An unspoilt coastline stretching from East London to Port St Johns, South Africa’s Wild Coast has enough sand, surf and hiking to keep any outdoor thrillseeker happy. It’s not just what you can do but how you do it that makes this area different.
An adventurous trip to South Africa doesn’t have to mean game reserves – it just means getting off the beaten track.
Thirty kilometres from the city centre, East London’s latest attraction is the fruit of the region’s plan, outlined in 1999, to promote naturism tourism. Set on a tranquil 160-hectare farm with an abundance of small game and birdlife, Lazy Haven is now considered the best naturist resort in South Africa, where visitors can enjoy the spa facilities or have a naked braai overlooking the creek.
It’s worth throwing on some clothes to explore the rest of the coast. Fly into East London and take a shuttle bus down to Port St Johns or pick up your own wheels and join the national highway that runs through the Wild Coast from Cape Town to Durban. East London is a surfing hotspot with five main beaches offering warm water all year round, but the coastline southwards is dotted with beach resorts and hotels, surf spots and backpackers’ accommodation.
There’s no coastal road, so you’ll have to ditch the car to fully explore the coast – on land, on the ocean or hanging somewhere in between. Activities include quad-biking, sea kayaking, fishing, surfing, horseriding, abseiling, 4WD and more. Near Coffee Bay, the area around Hole-in-the-Wall – an enormous sandstone rock with a huge hole in the middle – is a popular place for a coastal walk or just a picnic.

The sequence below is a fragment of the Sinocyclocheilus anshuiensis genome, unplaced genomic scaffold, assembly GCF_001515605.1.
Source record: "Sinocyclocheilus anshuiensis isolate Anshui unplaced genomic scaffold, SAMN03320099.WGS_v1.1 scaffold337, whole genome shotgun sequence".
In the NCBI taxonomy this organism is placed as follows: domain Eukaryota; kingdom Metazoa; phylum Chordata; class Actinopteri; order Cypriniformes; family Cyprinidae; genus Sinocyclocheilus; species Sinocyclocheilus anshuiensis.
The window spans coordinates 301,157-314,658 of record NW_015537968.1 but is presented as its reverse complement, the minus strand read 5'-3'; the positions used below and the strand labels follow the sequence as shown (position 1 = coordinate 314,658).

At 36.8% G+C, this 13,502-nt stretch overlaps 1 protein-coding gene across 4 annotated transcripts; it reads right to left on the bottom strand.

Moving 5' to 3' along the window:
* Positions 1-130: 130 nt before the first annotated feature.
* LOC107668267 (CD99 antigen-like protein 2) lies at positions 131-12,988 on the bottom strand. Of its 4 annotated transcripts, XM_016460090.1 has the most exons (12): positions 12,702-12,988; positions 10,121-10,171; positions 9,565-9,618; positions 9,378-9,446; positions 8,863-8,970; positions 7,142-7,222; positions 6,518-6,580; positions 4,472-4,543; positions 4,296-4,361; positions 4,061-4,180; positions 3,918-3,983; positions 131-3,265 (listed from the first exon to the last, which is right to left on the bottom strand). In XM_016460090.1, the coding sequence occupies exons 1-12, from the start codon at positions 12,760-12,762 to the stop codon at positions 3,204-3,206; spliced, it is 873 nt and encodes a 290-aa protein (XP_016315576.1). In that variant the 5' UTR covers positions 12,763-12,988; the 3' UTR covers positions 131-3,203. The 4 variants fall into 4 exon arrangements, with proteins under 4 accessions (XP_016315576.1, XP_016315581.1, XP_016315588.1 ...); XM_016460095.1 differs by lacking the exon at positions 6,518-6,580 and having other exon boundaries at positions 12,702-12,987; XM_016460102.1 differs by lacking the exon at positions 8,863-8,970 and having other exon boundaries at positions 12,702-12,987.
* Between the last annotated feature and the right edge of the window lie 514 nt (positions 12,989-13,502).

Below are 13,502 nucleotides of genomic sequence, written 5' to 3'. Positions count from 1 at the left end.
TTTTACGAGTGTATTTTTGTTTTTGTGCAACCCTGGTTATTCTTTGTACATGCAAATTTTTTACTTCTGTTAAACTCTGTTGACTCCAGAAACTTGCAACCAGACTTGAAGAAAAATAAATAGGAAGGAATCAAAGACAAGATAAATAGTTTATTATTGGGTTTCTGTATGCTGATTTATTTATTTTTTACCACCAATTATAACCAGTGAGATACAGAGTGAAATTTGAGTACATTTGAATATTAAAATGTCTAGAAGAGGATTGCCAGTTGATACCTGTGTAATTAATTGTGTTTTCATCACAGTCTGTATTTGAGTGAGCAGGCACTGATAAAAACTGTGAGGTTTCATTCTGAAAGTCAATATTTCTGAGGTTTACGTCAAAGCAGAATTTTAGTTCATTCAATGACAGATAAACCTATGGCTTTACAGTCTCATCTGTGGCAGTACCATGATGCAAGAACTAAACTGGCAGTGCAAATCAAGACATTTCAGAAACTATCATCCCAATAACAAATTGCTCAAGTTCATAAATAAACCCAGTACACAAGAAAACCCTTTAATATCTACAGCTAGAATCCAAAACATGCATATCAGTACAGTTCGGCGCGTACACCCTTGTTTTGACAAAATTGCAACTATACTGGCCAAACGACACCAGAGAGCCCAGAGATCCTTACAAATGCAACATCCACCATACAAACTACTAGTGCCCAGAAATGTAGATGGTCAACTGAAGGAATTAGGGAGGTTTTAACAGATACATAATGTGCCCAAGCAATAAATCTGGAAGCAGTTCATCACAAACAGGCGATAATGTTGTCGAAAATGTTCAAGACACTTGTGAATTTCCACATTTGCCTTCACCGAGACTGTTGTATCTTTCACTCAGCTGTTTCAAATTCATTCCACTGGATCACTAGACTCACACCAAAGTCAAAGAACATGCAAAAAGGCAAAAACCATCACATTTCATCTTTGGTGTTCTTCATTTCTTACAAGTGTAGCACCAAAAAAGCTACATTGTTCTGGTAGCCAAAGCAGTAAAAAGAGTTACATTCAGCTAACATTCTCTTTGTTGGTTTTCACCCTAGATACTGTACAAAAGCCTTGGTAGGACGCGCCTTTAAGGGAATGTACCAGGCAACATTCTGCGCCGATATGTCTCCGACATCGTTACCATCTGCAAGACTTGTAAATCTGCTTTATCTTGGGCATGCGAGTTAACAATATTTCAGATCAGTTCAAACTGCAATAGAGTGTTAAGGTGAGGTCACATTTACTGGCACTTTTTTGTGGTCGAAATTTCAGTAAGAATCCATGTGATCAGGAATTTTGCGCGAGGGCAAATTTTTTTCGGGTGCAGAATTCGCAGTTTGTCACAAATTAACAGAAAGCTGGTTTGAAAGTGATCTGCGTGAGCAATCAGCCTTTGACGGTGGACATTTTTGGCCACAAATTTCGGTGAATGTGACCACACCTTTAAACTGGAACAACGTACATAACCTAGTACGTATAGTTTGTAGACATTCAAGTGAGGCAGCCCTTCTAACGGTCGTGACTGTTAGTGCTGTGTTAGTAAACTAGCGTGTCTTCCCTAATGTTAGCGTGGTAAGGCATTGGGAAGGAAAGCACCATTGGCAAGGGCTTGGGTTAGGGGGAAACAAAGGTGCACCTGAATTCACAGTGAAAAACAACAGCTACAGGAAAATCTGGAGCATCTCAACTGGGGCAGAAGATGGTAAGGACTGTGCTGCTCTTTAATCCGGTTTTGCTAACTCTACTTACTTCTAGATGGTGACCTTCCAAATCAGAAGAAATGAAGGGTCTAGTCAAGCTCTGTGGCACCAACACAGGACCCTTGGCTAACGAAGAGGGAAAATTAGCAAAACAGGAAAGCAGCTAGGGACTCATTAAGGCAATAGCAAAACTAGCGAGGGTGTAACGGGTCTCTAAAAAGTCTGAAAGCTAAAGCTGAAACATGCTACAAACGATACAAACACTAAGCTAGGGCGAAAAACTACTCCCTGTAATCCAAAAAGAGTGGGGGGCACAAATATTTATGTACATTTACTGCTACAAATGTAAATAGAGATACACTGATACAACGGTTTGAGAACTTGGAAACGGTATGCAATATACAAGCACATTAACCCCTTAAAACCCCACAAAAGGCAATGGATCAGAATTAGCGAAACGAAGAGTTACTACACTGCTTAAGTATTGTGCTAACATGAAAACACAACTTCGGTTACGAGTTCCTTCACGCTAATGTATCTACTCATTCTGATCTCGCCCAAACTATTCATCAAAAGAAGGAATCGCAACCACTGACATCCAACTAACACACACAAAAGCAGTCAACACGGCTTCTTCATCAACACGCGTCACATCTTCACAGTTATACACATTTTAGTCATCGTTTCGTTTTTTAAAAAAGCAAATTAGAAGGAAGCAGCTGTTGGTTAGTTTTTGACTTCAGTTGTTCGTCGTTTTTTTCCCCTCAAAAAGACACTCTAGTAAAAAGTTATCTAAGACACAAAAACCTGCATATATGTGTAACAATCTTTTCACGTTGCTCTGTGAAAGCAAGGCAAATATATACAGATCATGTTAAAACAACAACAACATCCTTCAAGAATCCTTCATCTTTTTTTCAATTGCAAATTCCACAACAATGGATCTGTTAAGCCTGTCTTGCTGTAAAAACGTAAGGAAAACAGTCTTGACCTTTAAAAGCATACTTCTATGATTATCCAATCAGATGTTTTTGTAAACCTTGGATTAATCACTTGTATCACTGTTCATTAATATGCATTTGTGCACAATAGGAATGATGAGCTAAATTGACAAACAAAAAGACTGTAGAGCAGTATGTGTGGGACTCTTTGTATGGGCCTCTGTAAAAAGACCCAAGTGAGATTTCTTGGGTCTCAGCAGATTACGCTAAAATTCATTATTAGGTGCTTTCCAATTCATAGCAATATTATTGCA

There’s a cultural significance to this undeveloped landscape, however, that shouldn’t be ignored. Once the grindingly poor Transkei homeland, this is a far cry from the Garden Route and the majority of the population are Xhosa living in the traditional rural villages that are seen scattered across the green, rolling hills. To find out more about the local people, some hotels and lodges offer visits and overnight stays to Xhosa villages. Another worthy stop is the small village of Qunu, Nelson Mandela’s birthplace and now one of three sites of the Nelson Mandela Museum.
The Wild Coast’s wildest side is perhaps best encapsulated in Port St Johns. This little coastal town is a place of haunted forests, tales of shipwrecks and mysterious sights. One is the Isinuka spring, which bubbles up sulphur water and mud that is used in preparations against acne, stomach ailments and infertility. Local legend tells that when one man tried to sell the sulphur, the spring dried up, only to bubble once again when he left – the dried-out holes are still visible.
The town is also an unlikely place for star-spotting. Roger Moore and Lee Marvin once sipped cocktails at the then luxurious Cape Hermese hotel when shooting Shout At The Devil, while more recent visitors have included Olympia Dukakis and Chloë Sevigny.
If your Wild Coast adventure ends here, it’s worth knowing the real reason Port St Johns is famous: as the weed capital of South Africa. Due to the fertile soil and tropical conditions, marijuana (or dagga as it is known in South Africa) grows like… well, weeds. The herb is illegal and checks are often conducted on the main highways, but this doesn’t stop many locals from sitting back with a cold beer and a joint. The only town on the coast between East London and Port Edward, the laidback attitude of the residents is infectious – it’s the kind of place you visit for a week, and find yourself still there 15 years later, unable to quite figure out whether it’s the people, the scenery or the doobie.
• For more information on Port St Johns and the Wild Coast, see www.portstjohns.org.za or call +27 047 564 1187. Jimmy Selani (+27 825072256) runs five-day hikes from Port St Johns to Coffee Bay. Nights are spent at traditional homes with families, trying out the local food and umqombothi (traditional Xhosa beer).